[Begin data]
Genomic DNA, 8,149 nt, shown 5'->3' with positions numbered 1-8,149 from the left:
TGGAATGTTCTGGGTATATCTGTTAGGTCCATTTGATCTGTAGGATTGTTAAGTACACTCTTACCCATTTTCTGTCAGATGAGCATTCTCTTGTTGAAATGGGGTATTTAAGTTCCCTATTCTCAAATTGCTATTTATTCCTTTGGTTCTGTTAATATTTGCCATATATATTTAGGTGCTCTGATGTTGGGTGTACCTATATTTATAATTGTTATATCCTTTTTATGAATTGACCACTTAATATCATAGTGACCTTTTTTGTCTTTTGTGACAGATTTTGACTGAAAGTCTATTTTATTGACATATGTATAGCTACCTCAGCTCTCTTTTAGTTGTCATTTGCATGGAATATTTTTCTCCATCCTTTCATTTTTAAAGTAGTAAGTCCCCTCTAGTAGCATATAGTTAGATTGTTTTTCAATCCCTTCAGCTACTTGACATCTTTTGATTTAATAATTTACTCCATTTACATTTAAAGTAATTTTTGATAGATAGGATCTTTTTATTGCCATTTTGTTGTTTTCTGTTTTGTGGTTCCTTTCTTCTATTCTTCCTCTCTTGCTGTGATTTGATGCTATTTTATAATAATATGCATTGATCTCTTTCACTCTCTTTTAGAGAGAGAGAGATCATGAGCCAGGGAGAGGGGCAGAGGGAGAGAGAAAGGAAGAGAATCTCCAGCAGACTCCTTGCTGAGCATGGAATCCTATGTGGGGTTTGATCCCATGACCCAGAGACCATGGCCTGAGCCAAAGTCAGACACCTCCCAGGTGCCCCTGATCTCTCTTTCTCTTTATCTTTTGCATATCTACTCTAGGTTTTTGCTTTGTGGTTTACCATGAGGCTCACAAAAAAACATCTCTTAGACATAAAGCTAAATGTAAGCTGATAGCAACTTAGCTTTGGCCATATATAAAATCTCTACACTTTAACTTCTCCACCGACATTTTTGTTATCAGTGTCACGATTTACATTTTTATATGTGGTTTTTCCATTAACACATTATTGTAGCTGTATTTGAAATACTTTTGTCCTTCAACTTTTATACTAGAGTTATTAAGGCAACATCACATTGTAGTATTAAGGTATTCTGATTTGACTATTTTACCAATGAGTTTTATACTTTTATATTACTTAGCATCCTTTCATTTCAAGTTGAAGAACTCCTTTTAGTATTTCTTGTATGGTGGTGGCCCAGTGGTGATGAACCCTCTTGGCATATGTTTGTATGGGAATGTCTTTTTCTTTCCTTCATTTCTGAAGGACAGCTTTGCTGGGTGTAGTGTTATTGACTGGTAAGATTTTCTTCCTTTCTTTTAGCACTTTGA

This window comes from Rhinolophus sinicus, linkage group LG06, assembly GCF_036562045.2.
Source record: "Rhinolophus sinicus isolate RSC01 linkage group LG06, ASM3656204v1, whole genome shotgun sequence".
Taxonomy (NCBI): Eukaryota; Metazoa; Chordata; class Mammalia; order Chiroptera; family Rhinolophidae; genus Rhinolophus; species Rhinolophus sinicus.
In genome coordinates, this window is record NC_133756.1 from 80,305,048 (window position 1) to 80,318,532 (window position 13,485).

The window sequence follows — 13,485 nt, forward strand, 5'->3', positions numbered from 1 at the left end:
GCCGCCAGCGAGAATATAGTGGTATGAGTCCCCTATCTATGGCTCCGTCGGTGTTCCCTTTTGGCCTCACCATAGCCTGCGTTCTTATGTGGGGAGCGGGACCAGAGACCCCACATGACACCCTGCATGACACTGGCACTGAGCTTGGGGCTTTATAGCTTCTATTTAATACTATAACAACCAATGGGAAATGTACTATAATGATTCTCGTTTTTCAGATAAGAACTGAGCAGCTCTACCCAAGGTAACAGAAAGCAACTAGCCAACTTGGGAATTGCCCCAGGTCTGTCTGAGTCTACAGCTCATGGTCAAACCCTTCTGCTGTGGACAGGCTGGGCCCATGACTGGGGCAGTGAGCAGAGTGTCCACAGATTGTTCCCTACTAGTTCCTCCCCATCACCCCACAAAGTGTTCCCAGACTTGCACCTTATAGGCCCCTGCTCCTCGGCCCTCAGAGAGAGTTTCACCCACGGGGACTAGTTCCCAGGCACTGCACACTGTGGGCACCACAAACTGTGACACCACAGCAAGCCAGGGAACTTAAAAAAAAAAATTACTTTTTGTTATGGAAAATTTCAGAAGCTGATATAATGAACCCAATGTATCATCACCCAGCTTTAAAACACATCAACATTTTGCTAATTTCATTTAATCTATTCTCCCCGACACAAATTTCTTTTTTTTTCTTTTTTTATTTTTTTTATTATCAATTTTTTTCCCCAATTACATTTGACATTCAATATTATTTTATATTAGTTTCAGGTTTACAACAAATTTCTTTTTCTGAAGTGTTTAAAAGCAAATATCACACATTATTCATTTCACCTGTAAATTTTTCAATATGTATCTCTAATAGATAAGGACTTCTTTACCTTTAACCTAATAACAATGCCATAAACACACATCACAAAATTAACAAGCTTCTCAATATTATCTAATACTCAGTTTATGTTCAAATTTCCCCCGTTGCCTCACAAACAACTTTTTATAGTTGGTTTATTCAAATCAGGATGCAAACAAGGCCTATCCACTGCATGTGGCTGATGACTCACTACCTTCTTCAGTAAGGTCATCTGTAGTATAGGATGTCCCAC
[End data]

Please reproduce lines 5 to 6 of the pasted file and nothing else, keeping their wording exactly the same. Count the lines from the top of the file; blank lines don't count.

Taxonomy (NCBI): Eukaryota; Metazoa; Chordata; class Mammalia; order Chiroptera; family Rhinolophidae; genus Rhinolophus; species Rhinolophus sinicus.
In genome coordinates, this window is record NC_133756.1 from 80,305,048 (window position 1) to 80,318,532 (window position 13,485).